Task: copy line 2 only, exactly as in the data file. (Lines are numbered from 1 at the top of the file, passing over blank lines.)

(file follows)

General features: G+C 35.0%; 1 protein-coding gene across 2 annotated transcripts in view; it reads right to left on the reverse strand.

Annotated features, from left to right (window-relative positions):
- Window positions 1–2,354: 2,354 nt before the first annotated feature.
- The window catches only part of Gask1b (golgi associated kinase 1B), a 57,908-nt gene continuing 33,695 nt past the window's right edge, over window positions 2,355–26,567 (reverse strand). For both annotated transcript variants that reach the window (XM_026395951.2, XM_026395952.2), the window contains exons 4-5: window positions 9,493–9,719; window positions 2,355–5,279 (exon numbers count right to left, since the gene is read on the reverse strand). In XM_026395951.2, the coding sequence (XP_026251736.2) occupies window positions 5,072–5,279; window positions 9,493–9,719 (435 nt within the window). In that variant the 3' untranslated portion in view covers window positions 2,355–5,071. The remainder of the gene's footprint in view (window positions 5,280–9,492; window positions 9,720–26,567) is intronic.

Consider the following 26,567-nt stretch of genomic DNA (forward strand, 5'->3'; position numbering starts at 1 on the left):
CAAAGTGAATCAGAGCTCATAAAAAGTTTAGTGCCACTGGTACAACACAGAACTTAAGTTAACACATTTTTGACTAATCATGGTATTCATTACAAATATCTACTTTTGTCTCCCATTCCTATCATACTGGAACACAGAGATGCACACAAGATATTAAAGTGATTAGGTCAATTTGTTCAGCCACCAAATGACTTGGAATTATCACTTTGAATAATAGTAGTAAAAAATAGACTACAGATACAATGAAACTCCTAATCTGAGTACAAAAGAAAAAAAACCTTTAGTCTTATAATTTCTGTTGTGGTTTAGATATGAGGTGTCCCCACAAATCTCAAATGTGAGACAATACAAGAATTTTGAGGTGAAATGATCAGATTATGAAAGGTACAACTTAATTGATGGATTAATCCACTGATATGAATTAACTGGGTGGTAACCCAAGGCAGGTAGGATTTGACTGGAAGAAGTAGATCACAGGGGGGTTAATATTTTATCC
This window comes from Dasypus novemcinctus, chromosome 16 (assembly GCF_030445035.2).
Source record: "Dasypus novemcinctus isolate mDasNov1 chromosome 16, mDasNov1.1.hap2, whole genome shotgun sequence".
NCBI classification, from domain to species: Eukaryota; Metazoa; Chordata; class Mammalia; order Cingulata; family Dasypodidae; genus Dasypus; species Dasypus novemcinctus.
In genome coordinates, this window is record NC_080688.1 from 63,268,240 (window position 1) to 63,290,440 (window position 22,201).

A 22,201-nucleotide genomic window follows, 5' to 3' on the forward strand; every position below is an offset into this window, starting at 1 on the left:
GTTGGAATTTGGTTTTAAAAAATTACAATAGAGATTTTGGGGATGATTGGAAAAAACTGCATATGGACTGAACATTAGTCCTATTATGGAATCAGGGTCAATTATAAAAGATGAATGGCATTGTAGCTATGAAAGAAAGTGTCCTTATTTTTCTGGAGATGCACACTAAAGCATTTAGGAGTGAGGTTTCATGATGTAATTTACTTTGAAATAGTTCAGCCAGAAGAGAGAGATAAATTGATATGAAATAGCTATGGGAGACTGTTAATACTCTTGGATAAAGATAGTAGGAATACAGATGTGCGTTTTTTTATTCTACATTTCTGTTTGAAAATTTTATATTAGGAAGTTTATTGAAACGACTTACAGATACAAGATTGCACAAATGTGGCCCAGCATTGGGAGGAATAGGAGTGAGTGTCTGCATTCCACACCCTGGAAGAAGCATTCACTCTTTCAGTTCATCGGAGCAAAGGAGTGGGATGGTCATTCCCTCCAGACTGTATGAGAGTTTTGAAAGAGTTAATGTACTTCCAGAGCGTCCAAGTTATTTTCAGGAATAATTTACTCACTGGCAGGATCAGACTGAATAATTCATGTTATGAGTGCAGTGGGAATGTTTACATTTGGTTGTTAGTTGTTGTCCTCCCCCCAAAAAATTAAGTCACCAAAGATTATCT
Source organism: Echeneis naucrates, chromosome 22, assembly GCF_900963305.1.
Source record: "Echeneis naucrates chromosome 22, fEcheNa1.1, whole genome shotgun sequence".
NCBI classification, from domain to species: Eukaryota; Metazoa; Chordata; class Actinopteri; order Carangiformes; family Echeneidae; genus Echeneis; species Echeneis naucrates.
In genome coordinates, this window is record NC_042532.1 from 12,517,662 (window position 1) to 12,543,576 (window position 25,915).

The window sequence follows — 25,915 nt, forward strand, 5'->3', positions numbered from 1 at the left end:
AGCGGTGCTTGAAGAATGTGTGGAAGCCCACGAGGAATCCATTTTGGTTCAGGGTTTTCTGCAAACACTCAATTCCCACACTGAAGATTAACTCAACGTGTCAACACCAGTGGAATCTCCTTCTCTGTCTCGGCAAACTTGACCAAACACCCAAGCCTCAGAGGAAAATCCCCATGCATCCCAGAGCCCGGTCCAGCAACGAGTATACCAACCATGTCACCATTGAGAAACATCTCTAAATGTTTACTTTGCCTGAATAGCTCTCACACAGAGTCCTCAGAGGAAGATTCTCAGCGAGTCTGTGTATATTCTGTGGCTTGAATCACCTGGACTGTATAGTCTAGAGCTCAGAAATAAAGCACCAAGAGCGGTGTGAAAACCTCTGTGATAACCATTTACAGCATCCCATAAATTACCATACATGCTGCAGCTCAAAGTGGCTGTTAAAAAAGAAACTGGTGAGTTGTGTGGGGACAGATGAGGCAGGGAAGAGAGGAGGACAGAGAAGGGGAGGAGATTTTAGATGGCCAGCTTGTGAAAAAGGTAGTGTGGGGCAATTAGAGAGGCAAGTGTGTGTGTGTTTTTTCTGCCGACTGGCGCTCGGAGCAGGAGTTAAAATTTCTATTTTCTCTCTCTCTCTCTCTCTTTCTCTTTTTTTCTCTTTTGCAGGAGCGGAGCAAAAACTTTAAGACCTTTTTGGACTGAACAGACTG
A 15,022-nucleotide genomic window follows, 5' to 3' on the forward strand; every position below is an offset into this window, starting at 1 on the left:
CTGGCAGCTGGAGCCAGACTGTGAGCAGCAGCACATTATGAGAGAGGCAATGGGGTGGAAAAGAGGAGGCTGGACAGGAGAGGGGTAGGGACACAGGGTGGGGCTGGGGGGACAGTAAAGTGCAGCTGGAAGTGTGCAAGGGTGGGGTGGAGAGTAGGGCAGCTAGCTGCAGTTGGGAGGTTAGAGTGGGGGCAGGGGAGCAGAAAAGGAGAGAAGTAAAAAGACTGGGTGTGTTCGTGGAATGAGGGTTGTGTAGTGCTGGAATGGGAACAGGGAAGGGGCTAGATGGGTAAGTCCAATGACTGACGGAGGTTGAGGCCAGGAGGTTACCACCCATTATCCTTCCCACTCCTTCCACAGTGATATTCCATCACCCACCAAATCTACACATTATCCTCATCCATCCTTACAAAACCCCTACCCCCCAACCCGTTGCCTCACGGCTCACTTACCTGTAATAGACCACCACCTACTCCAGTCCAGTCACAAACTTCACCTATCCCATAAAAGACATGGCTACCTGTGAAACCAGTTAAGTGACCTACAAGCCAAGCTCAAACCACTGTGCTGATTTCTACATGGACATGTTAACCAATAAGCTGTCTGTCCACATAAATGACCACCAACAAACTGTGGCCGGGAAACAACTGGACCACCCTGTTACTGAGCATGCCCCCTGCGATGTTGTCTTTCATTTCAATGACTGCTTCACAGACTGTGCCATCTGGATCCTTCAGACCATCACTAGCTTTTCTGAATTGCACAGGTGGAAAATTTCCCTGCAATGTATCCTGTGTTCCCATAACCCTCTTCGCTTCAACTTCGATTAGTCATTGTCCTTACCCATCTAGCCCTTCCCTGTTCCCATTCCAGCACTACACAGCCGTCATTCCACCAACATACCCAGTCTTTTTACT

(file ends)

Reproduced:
Annotated features, from left to right (window-relative positions):